1 Section of Terrestrial Ecology, Department of Biology, Faculty of Science, Københavns Universitet2 unknown3 Terrestrial Ecology, Department of Biology, Faculty of Science, Københavns Universitet4 Terrestrial Ecology, Department of Biology, Faculty of Science, Københavns Universitet
The assemblages of microbial (bacteria and fungi), microfaunal (protozoa and nematodes) and mesofaunal (microarthropods) populations were studied in decomposing root residues from hairy vetch (Vicia villosa Roth) and rye (Secale cereale L.) in a litterbag field experiment. Litterbags containing vetch or rye root residues were buried in soil at the same day as either vetch or rye winter catch crops were incorporated into the field soil from which the materials were gathered. The litterbags were sampled after 6 weeks in the field. In vetch, bacterial and fungal biomasses were similar whereas fungi dominated microbial biomass in rye. The biomass of the bacterial consuming fauna dominated by nematodes and microarthropods was similar to the biomass of bacteria in vetch as opposed to in rye where bacterivore biomass was lower than bacterial biomass. This suggests a much higher bacterial production in vetch compared to rye. Furthermore, in vetch dauer larvae of bacteria feeding nematodes prevailed, which is also a sign of high bacterial production followed by food shortage for the bacterivores. Bacterivorous and predatory nematodes with capability of consuming protozoa showed an inverse relationship to flagellated protozoa. This suggests that these nematodes controlled the protozoan biomass constituting a lower fraction of the bacterivore biomass in vetch compared to in rye. Such intraguild predator-prey relationship is therefore indicated for microbivorous organisms among bacterivorous and predatory nematodes (the intraguild predator) protozoa (the intraguild prey) and bacteria (the common prey). The much higher fungal biomass in rye than in vetch litterbags was not reflected in the biomass of the fungal feeders. Due to the generally lower intrinsic rate of increase of the fungivores, as well as of the omnivores and predators, in comparison with the bacterial feeders, they were not able to generate dense populations at this early stage of decomposition.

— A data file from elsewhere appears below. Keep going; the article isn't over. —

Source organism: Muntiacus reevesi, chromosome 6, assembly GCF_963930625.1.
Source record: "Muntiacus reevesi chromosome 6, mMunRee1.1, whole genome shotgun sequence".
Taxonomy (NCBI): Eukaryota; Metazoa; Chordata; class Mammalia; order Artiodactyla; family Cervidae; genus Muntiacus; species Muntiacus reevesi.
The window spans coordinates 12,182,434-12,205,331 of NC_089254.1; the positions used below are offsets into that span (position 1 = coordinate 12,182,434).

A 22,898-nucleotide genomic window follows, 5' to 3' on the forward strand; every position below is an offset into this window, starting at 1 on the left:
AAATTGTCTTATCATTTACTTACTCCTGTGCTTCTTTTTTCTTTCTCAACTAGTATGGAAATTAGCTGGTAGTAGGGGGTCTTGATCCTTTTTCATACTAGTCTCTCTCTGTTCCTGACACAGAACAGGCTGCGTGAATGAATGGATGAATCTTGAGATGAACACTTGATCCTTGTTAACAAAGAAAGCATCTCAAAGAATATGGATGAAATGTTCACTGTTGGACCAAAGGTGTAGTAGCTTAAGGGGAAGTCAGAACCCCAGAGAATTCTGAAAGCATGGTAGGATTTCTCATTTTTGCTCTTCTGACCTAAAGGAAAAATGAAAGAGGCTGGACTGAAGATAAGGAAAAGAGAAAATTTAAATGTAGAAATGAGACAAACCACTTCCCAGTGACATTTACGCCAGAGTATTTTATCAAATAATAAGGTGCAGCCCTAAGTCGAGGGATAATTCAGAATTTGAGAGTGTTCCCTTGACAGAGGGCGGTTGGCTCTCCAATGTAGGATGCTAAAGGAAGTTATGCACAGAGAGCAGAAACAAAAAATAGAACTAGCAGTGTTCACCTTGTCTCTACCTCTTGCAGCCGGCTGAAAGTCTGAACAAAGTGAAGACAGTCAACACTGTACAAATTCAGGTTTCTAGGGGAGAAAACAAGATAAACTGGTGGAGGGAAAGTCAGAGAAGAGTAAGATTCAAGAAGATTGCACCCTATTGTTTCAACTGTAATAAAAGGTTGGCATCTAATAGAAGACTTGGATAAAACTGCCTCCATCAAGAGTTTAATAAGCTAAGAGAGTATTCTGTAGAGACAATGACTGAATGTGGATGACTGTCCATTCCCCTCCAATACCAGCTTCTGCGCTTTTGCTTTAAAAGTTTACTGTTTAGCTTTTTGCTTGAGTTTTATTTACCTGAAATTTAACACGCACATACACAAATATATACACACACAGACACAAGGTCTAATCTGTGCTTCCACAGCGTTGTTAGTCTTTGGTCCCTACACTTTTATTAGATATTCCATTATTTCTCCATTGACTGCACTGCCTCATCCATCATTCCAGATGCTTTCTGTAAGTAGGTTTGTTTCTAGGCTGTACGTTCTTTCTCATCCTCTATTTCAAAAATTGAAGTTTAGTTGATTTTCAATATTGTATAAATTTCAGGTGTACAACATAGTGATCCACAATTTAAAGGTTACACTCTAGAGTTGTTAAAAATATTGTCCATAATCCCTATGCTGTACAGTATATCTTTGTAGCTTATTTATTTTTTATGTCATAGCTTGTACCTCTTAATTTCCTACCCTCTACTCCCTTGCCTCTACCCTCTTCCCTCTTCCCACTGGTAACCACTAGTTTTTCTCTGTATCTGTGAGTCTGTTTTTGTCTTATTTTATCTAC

Soil Biology and Biochemistry, 2005, Vol 37, Issue 6, p. 1145-1155